October 19, 2011 – Spain’s El Hierro Island, in the Canary Island Chain, Reports Condition Red for a Submerged Volcano: Condition Red is the highest possible Volcano Alert Status (eruption eminent). Spain’s Instituto Geografico Nacional (IGN) confirmed on Tuesday that an underwater eruption has occurred five kilometers (3 miles) off the southern coastline of El Hierro, the smallest of the Canary Islands. The eruption is Spain’s first since the eruption in 1971 of the Tenegua volcano on the island of La Palma (see map). The IGN says all three of its seismic stations on El Hierro in the Canary Islands have registered volcanic tremors in the southern portion of the island of El Hierro, at La Restinga, the southern-most village in the Canaries. The estimated 537 residents of the town were summoned to a local football field on Tuesday afternoon to be briefed on evacuation procedures. A Red Alert has since been issued by local authorities for the town. A notice posted on the Emergencia El Hierro website on Tuesday evening stated that the submerged volcano, off the southern tip of El Hierro Island, was in a pre-eruptive phase. The notice issued by authorities involves the initiation of a preventive evacuation. Residents are requested to make themselves available to authorities. Scientists from IGN and CSIC (Consejo Superior de Investigaciones Cientificas), meanwhile, have conducted a reconnaissance flight over the sea to the area south of the island, where they have located dead fish floating on the surface five kilometers (3 miles) from the coast. The dead fish were identified in an area where earthquakes occurred on October 9, 2011; at a depth of approximately 2 kilometers (6,560 feet). The present volcanic activity is understood to be occurring at a depth of 600 meters (1,800 feet) below sea level, in the Las Calmas Sea. Scientists from IGN, CSIC and the University of Cadiz have established their monitoring base at La Restinga. Efforts are underway to determine if the subsea volcanic vent is widening and if so, in which direction (away or toward El Hierro). Initial reports of the eruption were received from crews on board four separate ships. Local media agency Canarias 7, reported on Monday that Government authorities have suspended ferry activities to and from the 285 square-kilometer (180 square-miles) island of El Hierro.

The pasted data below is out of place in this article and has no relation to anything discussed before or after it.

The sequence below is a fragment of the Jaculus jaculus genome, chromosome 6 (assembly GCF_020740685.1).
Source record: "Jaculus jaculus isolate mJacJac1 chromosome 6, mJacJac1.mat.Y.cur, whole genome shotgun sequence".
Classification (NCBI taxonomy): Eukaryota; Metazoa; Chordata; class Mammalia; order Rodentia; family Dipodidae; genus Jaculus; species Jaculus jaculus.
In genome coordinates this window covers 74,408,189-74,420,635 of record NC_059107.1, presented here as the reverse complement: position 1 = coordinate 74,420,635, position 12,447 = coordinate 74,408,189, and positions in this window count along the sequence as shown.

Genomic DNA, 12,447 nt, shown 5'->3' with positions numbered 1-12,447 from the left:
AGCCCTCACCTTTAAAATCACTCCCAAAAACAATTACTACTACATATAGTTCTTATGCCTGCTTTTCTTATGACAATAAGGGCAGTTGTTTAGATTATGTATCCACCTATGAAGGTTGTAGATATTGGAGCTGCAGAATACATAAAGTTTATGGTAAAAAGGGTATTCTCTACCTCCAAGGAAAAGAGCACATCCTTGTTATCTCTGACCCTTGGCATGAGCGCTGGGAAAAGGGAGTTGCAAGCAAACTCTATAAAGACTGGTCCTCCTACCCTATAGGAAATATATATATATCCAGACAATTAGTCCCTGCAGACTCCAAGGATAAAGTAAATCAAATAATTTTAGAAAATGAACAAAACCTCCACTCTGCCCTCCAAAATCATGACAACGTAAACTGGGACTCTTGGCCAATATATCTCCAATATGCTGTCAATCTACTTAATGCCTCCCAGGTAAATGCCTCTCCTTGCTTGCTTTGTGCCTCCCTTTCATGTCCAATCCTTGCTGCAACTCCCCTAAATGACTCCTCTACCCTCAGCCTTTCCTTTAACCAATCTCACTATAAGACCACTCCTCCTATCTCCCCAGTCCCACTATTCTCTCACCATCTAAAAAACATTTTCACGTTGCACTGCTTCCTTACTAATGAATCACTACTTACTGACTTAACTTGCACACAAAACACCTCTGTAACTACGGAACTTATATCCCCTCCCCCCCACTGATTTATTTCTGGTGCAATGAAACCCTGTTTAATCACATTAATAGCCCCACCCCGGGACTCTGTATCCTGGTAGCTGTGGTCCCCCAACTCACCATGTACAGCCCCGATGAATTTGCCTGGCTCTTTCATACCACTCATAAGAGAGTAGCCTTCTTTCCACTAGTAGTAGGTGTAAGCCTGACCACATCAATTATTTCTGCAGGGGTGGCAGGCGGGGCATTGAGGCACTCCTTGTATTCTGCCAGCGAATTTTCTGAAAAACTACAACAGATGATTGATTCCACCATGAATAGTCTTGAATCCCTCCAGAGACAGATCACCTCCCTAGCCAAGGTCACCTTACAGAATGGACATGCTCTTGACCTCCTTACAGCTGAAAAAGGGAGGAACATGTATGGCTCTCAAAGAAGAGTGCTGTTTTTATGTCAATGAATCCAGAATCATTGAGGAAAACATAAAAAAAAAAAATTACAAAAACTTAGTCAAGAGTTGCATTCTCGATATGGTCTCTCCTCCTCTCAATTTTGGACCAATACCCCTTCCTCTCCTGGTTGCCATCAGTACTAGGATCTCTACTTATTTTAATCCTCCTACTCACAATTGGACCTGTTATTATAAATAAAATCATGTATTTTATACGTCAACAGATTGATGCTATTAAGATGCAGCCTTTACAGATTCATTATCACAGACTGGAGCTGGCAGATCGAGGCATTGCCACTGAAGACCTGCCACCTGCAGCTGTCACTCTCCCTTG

The Canaries, and other ocean islands, have always had the ability to produce catastrophic volcanic eruptions or landslides that could produce tsunami’s over 500 feet high. Tsunami of this height would be a world calamity of unprecedented proportions for the major cities on the coast, where 60% of the world’s population reside!
The Master of Disaster